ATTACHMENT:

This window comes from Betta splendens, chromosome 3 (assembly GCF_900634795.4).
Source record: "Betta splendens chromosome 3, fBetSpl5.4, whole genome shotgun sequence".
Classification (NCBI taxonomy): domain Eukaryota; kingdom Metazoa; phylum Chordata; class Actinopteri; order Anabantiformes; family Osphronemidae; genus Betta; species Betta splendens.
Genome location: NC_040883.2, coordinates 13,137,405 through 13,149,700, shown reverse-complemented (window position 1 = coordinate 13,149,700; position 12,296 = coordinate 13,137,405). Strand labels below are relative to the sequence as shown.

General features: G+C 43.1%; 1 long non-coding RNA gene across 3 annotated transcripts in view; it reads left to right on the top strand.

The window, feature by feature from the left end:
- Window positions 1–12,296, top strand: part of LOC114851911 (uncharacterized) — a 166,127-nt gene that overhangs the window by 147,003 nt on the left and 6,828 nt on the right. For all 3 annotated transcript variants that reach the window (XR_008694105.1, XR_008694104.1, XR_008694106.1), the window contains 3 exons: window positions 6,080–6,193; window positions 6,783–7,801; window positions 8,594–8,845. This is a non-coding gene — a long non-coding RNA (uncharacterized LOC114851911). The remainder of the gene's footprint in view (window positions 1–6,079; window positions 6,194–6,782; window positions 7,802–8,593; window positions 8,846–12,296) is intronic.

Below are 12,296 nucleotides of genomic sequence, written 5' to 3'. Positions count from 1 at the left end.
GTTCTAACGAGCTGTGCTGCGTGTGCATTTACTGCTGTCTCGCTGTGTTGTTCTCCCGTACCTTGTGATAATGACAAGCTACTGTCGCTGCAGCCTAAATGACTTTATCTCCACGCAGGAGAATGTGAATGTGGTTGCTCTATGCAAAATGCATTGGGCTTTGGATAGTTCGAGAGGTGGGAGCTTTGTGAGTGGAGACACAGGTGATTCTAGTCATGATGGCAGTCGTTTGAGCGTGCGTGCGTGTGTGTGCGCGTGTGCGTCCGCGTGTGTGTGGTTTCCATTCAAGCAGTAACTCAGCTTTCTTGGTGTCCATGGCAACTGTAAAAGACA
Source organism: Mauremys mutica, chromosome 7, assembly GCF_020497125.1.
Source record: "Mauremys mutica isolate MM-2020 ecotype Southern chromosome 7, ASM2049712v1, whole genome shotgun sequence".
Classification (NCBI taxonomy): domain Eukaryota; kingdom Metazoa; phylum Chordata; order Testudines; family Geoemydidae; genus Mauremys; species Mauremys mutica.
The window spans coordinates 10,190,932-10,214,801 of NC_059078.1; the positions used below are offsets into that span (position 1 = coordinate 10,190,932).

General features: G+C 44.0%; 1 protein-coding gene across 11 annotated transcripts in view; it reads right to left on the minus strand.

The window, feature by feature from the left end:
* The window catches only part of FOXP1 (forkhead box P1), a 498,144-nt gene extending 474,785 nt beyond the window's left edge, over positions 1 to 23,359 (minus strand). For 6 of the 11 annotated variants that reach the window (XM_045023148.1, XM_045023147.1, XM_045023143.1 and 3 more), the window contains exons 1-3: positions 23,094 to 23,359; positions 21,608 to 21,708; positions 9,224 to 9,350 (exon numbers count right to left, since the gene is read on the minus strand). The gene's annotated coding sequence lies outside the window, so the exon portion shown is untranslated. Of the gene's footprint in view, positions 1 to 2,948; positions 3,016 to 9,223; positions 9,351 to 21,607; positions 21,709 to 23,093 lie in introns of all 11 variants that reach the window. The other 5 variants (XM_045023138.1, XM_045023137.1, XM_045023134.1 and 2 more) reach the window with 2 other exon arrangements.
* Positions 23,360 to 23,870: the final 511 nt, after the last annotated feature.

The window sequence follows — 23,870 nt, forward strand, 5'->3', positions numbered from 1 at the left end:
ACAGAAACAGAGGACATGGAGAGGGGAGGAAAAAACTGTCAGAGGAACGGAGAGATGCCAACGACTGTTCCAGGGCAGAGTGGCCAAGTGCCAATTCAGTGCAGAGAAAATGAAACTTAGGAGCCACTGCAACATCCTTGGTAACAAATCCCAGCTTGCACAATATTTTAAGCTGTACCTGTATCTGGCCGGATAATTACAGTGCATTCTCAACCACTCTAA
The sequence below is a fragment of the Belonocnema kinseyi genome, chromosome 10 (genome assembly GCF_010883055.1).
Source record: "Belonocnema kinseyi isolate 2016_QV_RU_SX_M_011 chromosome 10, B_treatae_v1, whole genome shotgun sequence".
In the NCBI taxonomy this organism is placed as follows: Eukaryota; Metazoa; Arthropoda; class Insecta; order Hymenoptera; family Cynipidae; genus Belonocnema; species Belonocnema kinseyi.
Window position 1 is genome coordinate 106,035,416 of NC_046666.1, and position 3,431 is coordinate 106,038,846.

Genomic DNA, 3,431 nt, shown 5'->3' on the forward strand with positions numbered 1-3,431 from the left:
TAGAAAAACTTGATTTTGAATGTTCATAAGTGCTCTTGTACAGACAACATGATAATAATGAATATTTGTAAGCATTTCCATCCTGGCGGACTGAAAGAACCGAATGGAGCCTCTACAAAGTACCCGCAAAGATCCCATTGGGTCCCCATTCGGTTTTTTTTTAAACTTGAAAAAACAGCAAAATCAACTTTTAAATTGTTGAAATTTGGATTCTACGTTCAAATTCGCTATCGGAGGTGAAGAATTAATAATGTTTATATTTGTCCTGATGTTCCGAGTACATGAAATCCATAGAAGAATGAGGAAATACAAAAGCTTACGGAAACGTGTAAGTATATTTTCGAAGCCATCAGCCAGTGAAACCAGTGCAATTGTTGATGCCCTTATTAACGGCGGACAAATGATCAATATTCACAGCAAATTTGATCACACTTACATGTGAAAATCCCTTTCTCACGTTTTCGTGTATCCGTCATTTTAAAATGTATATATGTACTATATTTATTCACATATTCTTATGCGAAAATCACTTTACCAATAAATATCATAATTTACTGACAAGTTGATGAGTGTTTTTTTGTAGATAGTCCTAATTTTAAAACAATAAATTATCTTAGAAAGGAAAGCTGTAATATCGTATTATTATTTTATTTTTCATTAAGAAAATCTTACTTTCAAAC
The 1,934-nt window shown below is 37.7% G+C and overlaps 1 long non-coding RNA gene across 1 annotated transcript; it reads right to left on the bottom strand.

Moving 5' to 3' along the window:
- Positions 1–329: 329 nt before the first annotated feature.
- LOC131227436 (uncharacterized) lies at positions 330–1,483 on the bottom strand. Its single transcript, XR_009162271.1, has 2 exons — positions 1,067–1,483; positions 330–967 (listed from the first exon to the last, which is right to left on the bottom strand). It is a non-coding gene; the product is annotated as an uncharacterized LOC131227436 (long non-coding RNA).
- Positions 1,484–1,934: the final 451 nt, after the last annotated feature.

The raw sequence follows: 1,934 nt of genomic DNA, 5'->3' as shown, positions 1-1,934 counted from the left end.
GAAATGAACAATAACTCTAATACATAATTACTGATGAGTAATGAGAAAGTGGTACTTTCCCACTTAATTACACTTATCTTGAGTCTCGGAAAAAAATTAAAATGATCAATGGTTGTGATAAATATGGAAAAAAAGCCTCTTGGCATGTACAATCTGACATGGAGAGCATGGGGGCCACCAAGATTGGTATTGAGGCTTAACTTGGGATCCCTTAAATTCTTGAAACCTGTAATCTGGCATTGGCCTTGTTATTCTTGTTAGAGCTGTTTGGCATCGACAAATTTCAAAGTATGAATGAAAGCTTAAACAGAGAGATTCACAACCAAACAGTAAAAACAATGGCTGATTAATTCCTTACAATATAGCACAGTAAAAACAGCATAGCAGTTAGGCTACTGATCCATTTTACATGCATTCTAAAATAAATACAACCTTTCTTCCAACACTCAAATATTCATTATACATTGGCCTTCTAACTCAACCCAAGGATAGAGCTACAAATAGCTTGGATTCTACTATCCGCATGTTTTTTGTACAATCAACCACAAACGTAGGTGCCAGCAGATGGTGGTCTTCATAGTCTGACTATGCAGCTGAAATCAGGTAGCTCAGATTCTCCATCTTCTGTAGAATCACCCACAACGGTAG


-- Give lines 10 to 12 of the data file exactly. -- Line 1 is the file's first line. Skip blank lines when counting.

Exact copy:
Source organism: Mauremys mutica, chromosome 7, assembly GCF_020497125.1.
Source record: "Mauremys mutica isolate MM-2020 ecotype Southern chromosome 7, ASM2049712v1, whole genome shotgun sequence".
Classification (NCBI taxonomy): domain Eukaryota; kingdom Metazoa; phylum Chordata; order Testudines; family Geoemydidae; genus Mauremys; species Mauremys mutica.